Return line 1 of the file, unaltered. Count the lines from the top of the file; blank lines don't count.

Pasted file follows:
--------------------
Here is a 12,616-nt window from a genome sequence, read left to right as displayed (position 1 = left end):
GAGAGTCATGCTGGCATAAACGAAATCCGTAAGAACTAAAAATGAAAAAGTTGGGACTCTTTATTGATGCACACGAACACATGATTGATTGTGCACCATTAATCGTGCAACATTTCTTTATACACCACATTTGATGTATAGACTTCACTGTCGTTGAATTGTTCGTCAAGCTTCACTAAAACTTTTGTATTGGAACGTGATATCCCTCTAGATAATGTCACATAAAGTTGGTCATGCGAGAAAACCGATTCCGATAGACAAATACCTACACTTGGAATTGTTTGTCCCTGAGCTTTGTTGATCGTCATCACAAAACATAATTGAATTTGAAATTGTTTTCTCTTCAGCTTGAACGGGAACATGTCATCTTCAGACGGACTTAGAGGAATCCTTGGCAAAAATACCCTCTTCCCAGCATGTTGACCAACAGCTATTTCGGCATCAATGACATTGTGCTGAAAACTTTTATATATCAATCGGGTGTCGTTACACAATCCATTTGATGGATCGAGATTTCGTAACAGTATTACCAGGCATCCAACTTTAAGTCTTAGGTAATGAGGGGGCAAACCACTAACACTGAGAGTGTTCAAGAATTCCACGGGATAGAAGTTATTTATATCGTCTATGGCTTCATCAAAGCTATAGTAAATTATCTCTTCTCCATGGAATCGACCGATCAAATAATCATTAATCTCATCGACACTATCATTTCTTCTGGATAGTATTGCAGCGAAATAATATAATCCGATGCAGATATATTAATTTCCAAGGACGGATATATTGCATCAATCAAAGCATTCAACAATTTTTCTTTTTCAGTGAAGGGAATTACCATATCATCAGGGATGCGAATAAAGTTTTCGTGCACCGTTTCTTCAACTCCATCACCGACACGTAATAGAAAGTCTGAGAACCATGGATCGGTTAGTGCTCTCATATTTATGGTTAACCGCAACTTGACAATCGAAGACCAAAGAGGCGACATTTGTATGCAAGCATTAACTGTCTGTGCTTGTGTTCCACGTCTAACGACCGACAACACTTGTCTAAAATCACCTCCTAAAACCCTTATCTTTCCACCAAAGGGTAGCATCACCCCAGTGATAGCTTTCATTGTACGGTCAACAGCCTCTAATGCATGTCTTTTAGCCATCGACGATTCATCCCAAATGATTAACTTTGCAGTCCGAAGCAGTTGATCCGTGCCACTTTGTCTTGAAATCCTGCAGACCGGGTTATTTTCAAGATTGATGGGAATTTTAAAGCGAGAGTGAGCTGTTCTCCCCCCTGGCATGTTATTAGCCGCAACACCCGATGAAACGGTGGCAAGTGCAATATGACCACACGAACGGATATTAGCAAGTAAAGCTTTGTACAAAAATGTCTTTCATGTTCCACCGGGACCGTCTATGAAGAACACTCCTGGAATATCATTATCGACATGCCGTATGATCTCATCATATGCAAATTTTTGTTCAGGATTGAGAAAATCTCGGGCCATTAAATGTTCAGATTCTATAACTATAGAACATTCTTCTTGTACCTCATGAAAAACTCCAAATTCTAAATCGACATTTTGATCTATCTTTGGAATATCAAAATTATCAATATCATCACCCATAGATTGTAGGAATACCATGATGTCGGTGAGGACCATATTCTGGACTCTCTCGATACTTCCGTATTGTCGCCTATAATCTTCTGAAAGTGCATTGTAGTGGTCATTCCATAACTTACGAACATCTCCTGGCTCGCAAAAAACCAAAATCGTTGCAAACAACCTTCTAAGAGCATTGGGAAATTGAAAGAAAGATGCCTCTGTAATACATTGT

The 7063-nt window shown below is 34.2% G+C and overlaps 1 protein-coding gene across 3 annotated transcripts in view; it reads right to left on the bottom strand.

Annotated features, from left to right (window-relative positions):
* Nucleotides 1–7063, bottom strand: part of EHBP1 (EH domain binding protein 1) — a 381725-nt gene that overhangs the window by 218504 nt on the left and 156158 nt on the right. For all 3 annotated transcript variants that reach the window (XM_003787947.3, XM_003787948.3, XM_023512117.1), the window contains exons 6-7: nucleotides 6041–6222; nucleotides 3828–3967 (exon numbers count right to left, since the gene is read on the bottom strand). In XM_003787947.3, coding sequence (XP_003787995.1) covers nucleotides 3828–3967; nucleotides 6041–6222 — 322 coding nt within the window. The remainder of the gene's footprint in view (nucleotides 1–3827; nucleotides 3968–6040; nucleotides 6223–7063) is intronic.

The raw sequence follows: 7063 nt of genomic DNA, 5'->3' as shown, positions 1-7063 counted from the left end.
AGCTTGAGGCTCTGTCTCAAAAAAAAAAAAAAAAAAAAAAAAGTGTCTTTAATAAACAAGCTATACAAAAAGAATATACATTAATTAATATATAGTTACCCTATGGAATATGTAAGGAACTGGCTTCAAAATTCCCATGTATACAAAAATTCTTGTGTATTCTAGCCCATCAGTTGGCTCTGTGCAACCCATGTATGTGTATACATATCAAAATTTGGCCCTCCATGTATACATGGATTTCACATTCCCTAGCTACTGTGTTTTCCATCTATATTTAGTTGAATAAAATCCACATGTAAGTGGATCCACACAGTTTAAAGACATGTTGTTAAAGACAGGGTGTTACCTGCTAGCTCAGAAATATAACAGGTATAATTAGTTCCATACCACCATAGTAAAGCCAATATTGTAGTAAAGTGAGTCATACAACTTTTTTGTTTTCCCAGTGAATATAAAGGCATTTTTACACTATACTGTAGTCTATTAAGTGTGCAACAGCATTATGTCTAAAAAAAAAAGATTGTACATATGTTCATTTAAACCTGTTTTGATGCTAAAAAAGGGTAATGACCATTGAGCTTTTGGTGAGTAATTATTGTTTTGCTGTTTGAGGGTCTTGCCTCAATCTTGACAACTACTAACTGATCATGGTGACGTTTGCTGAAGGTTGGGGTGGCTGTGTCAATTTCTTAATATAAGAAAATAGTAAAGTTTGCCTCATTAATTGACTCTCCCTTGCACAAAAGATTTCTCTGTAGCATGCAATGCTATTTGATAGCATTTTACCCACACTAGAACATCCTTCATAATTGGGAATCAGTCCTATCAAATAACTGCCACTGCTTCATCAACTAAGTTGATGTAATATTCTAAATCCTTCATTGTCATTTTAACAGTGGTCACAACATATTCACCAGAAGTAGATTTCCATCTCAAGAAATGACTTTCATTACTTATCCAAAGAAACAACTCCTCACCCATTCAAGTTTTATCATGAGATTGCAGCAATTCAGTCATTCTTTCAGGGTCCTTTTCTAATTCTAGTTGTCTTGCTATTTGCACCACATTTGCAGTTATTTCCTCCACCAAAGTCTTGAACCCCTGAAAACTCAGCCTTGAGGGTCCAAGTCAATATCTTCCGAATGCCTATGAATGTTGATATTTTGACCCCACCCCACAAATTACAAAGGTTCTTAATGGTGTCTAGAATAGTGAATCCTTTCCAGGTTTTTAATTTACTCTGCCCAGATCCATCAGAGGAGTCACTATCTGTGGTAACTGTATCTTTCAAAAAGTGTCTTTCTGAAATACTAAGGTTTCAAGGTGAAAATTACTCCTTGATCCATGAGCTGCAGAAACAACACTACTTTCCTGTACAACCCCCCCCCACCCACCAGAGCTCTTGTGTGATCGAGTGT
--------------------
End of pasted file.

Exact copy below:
Here is a 12,616-nt window from a genome sequence, read left to right as displayed (position 1 = left end):